Unlike his predecessors as Saskatchewan Roughriders head coaches, Chris Jones has not been required to live year-round in Regina.
Upon their hirings, Corey Chamblin, Kent Austin, John Gregory and Danny Barrett were among the head coaches who bundled up their families to spend windy summers and frigid winters in the Canadian Prairies. It was a coaching prerequisite for the community-owned franchise to be entrenched year-round in the community.
Jones’ hiring before the 2016 season with a three-year contract — followed by a one-year extension announced Tuesday — came with only one prerequisite. Jones was tasked with making the Roughriders consistently capable of challenging for a Grey Cup.
Realizing his past CFL successes and coveting Jones dearly, Roughriders CEO Craig Reynolds and the volunteer board let Jones leave his family in Tennessee while the guy they hired as vice-president of football operations, general manager and head coach spends his football seasons living in a Regina hotel and returning home in the offseason.
The Roughriders’ brass realized that planting Jones in the community wouldn’t make him any more popular than he would become if the team resumed winning football games.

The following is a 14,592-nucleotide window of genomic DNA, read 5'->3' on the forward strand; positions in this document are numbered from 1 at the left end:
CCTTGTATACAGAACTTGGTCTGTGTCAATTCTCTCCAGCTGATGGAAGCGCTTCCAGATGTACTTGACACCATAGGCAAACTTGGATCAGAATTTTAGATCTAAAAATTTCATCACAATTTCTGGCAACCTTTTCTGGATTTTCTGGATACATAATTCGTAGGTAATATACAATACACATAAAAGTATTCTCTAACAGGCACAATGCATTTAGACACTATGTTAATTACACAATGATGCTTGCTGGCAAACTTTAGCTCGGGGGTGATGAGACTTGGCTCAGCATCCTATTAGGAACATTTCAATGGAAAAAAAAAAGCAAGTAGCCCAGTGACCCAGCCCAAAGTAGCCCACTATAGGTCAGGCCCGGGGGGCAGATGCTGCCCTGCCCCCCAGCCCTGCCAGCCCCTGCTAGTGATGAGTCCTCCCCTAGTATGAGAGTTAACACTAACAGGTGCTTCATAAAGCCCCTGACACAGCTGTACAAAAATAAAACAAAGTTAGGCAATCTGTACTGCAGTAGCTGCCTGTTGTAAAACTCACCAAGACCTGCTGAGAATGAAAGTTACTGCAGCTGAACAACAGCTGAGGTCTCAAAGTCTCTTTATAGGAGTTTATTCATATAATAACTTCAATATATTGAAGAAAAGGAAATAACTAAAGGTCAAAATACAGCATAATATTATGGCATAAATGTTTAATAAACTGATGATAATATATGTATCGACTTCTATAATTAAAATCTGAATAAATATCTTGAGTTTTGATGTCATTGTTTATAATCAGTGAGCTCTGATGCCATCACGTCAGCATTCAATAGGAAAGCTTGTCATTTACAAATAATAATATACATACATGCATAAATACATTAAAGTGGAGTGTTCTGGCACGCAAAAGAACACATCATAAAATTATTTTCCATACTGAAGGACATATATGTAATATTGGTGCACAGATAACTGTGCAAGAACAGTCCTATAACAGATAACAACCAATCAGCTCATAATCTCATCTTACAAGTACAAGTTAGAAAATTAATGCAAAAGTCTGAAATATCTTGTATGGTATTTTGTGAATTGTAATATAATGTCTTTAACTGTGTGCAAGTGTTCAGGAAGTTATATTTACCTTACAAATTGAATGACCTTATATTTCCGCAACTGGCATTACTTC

Jones wasn’t extremely popular in 2016. After being lured away from the Edmonton Eskimos, where he had won the 2015 Grey Cup in his second season as their head coach, Jones whirled through a record number of newcomers and veteran players en route to a 5-13 record. The Riders were disciplined regularly by the CFL for breaking roster rules and the doubters (guilty!) were wondering if Jones knew what he was doing.
During his first 15 seasons in the CFL as an assistant coach, defensive co-ordinator and head coach, 2016 was the first time Jones had ever missed the playoffs. But he put in place a huge hierarchy of assistant coaches and GMs and talent evaluators capable of making the Roughriders respectable following the embarrassments of 2015 (which cost Chamblin his job) and 2016.
With a completely overhauled roster — only four players remain from the 2013 Grey Cup-winning team — the Roughriders improved to 10-8 this season and advanced (as a crossover) to the playoffs for the first time since 2014. Facing back-to-back road games, they eliminated the reigning-champion Ottawa Redblacks before falling in the East final on a last-second field goal to the eventual Grey Cup winners, the Toronto Argonauts.
Such success, indeed such a turnaround, made Jones extremely popular among Roughriders fans and players. That led Reynolds to logically offer Jones a contract extension. They began discussions before the season ended and recently agreed on a one-year extension through 2019. It likely bumps up Jones’ reported annual salary of $750,000 and ensures he won’t be just a lame-duck head coach who might only be returning to Saskatchewan for one more summer.